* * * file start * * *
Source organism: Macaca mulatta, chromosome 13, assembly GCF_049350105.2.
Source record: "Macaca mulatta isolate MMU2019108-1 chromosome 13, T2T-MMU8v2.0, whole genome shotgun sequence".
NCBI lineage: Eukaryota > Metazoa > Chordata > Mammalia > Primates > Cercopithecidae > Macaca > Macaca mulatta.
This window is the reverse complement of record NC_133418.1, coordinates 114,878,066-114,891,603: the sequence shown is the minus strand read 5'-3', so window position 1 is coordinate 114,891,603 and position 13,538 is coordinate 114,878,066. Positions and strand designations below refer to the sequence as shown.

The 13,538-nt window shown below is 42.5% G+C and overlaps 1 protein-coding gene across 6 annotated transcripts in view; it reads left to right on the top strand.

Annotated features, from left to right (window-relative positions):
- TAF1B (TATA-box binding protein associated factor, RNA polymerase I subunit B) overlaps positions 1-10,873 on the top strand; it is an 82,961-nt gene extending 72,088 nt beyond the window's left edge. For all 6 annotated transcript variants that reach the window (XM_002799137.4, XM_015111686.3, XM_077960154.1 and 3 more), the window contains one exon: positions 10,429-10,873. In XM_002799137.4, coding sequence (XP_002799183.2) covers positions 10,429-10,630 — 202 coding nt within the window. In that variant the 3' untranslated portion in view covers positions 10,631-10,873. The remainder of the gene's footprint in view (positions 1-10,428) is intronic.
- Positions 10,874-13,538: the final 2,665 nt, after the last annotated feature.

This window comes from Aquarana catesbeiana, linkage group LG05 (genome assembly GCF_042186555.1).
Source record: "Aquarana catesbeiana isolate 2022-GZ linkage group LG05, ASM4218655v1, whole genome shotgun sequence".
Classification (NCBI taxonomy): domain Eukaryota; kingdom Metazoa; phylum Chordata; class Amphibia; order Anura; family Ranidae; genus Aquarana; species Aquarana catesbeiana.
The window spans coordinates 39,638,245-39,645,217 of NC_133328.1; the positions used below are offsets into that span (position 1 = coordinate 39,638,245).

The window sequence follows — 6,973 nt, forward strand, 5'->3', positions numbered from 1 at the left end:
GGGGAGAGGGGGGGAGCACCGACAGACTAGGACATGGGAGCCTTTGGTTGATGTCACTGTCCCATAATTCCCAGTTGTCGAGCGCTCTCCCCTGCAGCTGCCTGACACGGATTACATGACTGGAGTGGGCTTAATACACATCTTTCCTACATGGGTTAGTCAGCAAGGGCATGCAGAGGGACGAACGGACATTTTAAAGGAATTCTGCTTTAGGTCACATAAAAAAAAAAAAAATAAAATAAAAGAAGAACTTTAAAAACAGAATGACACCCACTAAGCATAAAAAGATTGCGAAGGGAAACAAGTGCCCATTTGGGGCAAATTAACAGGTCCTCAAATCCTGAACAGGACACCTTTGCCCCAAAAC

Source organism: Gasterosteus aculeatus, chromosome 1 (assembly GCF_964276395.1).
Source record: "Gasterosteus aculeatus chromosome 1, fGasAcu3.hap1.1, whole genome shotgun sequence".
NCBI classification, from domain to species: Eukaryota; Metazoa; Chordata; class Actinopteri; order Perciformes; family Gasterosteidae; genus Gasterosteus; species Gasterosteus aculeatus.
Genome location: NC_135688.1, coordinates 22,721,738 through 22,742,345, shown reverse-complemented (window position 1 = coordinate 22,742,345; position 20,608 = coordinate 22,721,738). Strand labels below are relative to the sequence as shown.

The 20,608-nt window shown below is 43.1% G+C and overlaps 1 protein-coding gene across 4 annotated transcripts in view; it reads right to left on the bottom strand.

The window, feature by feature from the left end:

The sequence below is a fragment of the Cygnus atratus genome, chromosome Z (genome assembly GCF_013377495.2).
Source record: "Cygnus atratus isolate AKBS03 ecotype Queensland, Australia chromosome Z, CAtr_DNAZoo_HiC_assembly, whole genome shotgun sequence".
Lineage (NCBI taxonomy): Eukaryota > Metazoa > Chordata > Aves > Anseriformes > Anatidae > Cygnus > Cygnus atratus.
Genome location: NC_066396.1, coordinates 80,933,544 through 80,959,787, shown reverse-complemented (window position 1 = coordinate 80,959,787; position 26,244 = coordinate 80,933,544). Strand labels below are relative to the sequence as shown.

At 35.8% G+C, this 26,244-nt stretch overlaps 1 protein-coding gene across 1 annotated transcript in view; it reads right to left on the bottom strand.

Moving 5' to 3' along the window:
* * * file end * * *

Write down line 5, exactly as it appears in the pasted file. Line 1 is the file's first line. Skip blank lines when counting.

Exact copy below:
The 13,538-nt window shown below is 42.5% G+C and overlaps 1 protein-coding gene across 6 annotated transcripts in view; it reads left to right on the top strand.